The story of the 10-year-old rape victim forced to leave her home country to terminate a pregnancy has sparked a national conversation about the consequences of the Supreme Court’s decision to overturn Roe vs. Wade and how far some states are willing to go to ban abortion.
The Columbus Dispatch reported Wednesday that a 27-year-old man has been charged with rape in connection with the case.
While Bopp’s model legislation, which was released ahead of the Supreme Court’s ruling late last month, encourages states to ban all abortions unless necessary to save the life of the pregnant person, she notes that “it may be necessary in some states to have additional exceptions, such as for a pregnant woman as a result of rape or incest.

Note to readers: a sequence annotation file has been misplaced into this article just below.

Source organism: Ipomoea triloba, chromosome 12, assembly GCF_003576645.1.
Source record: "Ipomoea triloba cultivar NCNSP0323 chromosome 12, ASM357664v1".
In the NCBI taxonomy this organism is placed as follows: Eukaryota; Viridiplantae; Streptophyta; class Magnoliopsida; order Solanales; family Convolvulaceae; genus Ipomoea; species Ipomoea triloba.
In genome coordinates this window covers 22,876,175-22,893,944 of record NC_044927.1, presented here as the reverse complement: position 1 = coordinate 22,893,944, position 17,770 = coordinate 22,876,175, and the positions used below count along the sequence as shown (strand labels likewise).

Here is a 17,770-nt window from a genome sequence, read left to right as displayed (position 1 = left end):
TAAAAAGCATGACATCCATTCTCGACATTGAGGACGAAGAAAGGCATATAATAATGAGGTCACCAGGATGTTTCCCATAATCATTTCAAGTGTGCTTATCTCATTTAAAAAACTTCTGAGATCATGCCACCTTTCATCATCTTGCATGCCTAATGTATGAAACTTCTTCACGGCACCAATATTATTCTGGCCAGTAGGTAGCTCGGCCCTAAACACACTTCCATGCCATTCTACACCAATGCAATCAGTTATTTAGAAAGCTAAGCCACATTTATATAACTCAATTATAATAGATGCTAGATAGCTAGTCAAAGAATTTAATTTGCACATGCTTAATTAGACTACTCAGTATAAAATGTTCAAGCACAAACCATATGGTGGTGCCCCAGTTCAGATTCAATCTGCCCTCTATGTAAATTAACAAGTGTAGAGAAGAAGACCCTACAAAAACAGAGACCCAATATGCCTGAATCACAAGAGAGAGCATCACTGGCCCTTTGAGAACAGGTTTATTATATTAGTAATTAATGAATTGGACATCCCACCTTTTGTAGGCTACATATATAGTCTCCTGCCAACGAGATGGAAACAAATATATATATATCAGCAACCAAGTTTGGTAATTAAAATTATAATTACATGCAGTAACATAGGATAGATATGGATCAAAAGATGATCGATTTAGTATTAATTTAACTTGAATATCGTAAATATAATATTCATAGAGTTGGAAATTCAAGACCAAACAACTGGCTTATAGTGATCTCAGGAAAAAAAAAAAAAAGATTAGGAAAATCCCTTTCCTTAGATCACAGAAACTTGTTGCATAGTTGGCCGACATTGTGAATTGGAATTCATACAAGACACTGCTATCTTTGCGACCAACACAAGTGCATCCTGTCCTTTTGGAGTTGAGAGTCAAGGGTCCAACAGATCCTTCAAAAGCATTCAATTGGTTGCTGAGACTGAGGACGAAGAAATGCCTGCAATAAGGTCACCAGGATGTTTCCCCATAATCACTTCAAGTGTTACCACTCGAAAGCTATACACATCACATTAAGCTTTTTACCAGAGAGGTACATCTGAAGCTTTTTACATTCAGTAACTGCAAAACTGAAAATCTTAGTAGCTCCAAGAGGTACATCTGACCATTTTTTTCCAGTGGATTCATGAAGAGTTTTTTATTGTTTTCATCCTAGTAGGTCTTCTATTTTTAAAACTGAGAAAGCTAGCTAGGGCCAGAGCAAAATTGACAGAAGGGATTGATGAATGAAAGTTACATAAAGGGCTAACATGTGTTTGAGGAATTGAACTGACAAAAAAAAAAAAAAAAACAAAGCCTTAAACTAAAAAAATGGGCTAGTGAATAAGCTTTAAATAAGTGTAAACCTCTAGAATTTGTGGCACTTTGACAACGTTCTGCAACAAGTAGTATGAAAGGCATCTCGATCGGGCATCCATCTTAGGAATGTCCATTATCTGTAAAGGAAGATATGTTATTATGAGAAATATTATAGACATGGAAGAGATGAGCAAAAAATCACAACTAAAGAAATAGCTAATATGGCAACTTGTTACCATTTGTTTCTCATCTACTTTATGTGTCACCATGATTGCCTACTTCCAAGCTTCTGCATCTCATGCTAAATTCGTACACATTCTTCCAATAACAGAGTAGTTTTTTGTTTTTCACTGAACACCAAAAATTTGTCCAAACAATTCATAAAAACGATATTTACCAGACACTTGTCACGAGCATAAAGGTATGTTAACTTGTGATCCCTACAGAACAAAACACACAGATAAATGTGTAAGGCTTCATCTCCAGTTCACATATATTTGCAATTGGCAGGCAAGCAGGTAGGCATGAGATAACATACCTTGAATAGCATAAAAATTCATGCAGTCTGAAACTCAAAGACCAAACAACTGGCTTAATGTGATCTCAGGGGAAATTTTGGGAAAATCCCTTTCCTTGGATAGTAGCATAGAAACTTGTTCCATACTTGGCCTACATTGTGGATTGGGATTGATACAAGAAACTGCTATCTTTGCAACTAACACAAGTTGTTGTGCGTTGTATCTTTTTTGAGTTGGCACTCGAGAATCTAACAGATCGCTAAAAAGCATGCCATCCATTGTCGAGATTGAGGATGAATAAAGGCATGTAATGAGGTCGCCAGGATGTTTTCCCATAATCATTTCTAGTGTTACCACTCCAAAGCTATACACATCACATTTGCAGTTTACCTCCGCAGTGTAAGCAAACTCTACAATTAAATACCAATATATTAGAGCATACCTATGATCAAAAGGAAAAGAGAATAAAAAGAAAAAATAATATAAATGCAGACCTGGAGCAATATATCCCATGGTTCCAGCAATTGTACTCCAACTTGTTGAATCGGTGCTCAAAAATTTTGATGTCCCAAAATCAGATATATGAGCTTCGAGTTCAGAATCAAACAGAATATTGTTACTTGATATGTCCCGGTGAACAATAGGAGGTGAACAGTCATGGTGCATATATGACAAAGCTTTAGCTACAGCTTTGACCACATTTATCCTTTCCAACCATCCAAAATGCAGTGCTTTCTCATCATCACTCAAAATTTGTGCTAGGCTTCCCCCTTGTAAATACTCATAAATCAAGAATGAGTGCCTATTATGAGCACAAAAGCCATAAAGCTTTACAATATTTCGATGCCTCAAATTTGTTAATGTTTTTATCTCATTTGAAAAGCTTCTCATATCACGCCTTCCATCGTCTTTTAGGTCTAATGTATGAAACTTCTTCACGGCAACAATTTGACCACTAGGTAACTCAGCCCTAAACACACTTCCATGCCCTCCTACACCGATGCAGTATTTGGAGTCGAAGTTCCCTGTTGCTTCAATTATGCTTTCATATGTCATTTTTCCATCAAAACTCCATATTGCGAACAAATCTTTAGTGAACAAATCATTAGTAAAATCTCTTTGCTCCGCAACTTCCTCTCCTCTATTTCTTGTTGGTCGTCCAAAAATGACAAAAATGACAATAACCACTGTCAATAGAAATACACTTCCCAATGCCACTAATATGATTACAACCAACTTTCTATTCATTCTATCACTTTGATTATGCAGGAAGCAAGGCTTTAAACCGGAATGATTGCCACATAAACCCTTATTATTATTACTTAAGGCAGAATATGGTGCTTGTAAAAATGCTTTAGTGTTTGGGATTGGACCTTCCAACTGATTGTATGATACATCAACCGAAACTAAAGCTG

“Unless his life is in danger, there is no exception for rape,” Bopp said. “The bill has exceptions for rape and incest, in my model, because that’s a pro-life position, but it’s not our ideal position. We don’t think, heartbreaking as these circumstances are, we don’t think we should devalue the baby’s life because of the sins of the father.
It is currently legal to have an abortion in Indiana up to 22 weeks of pregnancy, although the state legislature is expected to hold a special session later this month to consider legislation banning abortion.
Republican legislative leaders have not shared details of the bill they plan to introduce, though proponents of abortion rights in the state expect the text of the bill to be closely related to Bopp’s model legislation.
Bopp said he thinks it’s “very likely” that the Indiana Legislature will pass legislation in its special session that will “provide substantial protection for the unborn child.”
“What the exact details of that are, I don’t know,” Bopp said.